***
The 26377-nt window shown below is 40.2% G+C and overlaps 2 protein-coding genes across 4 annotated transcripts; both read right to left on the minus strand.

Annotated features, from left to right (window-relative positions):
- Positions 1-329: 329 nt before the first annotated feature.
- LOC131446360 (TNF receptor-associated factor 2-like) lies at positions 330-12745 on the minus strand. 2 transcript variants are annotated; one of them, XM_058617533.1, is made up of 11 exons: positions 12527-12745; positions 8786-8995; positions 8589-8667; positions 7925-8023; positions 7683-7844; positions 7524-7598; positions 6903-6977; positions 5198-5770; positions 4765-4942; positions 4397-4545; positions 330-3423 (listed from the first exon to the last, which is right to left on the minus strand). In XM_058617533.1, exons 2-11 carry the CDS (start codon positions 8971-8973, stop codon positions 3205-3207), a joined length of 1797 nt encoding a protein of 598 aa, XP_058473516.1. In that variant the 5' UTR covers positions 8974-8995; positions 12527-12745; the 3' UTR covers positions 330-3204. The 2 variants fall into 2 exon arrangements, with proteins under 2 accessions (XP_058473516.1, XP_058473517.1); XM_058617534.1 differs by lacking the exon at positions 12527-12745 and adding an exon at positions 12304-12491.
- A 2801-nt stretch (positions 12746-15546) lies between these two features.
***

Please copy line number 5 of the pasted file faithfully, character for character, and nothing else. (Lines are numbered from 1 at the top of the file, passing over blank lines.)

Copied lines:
- A 2801-nt stretch (positions 12746-15546) lies between these two features.